IT Duel 2016 at Anadea Inc.
Epic win! :)
IT Duel was held on November 28, 2015 at Anadea Inc. The challenge format  single creative problem, seven 4max teams, 4 hours for solving.
The winner team:
 Sergey Tokarenko  LinkedIn, GitHub
 Dmitriy Kiriyenko  LinkedIn, GitHub
 Alexey Kudryashov  LinkedIn, GitHub
Hereby, the winners share their insights.
The problem
The problem is about the Tetris game. Need to compile the square N*N (4 <= N <= 50) from the given set of tetromino figures. The figures can be rotated.
In general, you are given:
{
size: N,
signature: "#{FIGURE_1_ID}#{FIGURE_1_QUANTITY},...,#{FIGURE_M_ID}#{FIGURE_M_QUANTITY}"
}
The solution should look like:
[
[FIGURE_ID, ANGLE_ID, X_1, Y_1],
...,
[FIGURE_ID, ANGLE_ID, X_I, Y_I]
]
X and Y are topleft corner coordinates of placed figure, both starting from 0
.
Figure IDs and angle IDs should correspond to the definition:
API
Take the task:
URL: "https://tetromino.anadea.info/api/puzzle"
HTTP method: `GET`
Required parameters:
 token  unique team identifier;
 size  foursquare(task) size;
Example:
$ curl request GET "https://tetromino.anadea.info/api/puzzle?token=57492ce2e3124c80b13137be4031f30e&size=4"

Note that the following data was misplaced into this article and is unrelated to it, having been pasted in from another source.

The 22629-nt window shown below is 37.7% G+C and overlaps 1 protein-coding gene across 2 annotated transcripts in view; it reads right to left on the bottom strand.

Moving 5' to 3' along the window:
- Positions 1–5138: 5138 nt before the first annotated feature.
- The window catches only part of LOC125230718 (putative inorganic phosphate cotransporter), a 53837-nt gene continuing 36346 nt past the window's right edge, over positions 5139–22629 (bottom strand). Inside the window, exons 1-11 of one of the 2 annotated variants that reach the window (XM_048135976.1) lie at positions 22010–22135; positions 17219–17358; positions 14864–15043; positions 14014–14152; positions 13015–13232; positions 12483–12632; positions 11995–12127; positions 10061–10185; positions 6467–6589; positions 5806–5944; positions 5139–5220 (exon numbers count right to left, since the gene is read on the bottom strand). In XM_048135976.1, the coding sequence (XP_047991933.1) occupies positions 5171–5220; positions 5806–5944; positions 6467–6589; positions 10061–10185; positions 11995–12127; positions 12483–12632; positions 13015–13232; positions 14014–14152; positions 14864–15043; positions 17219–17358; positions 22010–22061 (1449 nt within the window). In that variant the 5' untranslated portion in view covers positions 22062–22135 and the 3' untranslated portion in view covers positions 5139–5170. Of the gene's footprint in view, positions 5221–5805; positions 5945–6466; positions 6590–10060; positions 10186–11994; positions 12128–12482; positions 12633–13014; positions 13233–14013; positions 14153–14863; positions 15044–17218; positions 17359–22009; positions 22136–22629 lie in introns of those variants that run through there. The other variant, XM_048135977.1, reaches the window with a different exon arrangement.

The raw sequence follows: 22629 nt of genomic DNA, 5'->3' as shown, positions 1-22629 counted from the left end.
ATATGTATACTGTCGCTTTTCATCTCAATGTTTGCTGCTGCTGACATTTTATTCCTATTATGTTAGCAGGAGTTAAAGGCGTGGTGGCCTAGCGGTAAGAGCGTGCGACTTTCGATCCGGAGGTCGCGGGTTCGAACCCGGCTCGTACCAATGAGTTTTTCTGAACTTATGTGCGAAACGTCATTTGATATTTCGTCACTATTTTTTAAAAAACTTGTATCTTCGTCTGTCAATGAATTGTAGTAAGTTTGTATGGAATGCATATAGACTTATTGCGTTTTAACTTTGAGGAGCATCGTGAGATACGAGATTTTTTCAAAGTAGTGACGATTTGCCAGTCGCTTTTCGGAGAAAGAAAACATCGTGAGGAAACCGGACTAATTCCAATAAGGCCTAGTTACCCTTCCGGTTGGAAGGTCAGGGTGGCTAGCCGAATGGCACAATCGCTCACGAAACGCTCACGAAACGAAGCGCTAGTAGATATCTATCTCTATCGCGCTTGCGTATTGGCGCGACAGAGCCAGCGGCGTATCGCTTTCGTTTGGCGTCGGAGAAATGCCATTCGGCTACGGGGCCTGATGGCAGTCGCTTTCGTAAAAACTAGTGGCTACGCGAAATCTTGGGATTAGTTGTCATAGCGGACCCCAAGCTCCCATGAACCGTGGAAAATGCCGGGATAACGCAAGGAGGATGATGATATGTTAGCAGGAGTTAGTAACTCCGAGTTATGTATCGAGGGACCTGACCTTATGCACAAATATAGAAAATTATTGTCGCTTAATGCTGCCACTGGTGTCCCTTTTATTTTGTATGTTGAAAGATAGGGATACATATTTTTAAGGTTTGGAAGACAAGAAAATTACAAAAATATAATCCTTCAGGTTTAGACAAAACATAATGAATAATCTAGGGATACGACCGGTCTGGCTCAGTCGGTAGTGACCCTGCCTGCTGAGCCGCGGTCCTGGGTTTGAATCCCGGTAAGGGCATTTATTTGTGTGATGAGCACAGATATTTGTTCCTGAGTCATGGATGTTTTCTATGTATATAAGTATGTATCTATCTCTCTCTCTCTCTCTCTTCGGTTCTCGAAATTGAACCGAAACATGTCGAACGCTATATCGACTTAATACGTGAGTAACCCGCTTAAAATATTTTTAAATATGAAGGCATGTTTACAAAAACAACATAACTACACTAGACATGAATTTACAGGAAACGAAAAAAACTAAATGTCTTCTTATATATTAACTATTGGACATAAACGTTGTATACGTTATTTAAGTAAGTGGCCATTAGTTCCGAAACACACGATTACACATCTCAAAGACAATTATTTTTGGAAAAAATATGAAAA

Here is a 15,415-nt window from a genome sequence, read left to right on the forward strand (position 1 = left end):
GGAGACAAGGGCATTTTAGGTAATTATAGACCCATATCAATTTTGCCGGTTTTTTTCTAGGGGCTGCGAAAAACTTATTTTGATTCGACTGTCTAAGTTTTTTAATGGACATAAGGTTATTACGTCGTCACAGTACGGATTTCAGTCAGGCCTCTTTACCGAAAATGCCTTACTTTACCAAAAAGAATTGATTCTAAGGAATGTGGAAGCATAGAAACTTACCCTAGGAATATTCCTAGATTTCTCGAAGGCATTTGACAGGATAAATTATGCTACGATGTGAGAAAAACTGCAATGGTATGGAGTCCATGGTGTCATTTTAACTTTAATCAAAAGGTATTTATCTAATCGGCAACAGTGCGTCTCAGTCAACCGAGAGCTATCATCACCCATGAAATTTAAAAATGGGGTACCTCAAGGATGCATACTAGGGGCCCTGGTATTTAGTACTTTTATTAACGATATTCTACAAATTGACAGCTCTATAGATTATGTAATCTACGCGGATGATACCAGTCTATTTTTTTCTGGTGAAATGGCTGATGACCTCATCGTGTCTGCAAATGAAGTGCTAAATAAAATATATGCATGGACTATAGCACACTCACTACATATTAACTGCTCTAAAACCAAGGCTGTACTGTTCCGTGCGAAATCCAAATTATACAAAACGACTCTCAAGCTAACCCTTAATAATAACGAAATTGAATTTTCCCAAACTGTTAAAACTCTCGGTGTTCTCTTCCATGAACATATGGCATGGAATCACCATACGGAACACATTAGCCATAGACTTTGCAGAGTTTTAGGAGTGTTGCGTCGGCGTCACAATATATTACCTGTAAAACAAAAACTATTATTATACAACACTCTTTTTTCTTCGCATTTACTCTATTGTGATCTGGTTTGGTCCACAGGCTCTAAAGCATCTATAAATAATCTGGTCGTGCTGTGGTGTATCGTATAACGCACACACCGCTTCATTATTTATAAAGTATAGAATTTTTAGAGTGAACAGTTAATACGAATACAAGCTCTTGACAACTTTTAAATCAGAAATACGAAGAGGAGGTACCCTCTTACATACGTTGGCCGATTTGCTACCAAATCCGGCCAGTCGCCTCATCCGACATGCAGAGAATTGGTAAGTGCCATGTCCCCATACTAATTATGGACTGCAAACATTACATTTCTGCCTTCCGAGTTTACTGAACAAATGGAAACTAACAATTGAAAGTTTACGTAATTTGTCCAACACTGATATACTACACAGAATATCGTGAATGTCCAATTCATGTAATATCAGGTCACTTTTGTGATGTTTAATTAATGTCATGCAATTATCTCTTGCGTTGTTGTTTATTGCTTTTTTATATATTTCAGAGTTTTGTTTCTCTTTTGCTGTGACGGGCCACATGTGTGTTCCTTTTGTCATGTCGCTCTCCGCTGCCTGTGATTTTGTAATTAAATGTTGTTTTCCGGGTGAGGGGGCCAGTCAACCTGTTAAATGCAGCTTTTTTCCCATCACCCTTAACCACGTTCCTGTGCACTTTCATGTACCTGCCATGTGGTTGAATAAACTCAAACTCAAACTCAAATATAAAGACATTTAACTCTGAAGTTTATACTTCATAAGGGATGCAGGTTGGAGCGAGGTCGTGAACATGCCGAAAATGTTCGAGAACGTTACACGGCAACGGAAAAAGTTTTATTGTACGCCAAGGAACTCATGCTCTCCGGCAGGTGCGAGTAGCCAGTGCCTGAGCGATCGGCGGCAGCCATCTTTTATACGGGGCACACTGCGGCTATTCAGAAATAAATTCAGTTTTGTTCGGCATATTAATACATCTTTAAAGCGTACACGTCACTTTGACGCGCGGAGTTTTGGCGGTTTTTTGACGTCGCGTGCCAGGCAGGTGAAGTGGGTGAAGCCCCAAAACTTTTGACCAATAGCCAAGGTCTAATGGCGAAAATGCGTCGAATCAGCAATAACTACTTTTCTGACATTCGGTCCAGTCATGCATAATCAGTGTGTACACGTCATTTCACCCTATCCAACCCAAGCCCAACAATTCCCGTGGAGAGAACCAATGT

>> {"id":123116,"size":4,"signature":"I1,J1,L1,Z1"}
Send the solution:
URL: "https://tetromino.anadea.info/api/puzzle"
HTTP method: `POST`
Required parameters:
 token  unique token of your command;
 id  task id;
 solution  task solution;
Example:
$ curl request POST data "token=57492ce2e3124c80b13137be4031f30e&id=123116&solution=[[\"L\",1,0,0],[\"S\",0,0,1],[\"L\",1,3,0],[\"S\",0,1,2]]" https://tetromino.anadea.info/api/puzzle
>> {"id":123116,"solved":true,"submitted_at":"20151212 12:12:12Z"}
Winner ideas
There are just three ones:
 Avoid the ado around Where to place the figure? Instead, our target is to fill each cell of the board, one by one.
 Avoid the ado around the figure structure and rotations via bit masks. Board is not the
N*N
array as well, but an Integer compiled fromN*N
bits. In addition, start not from emptyN*N
board, but from(N+2)*(N+2)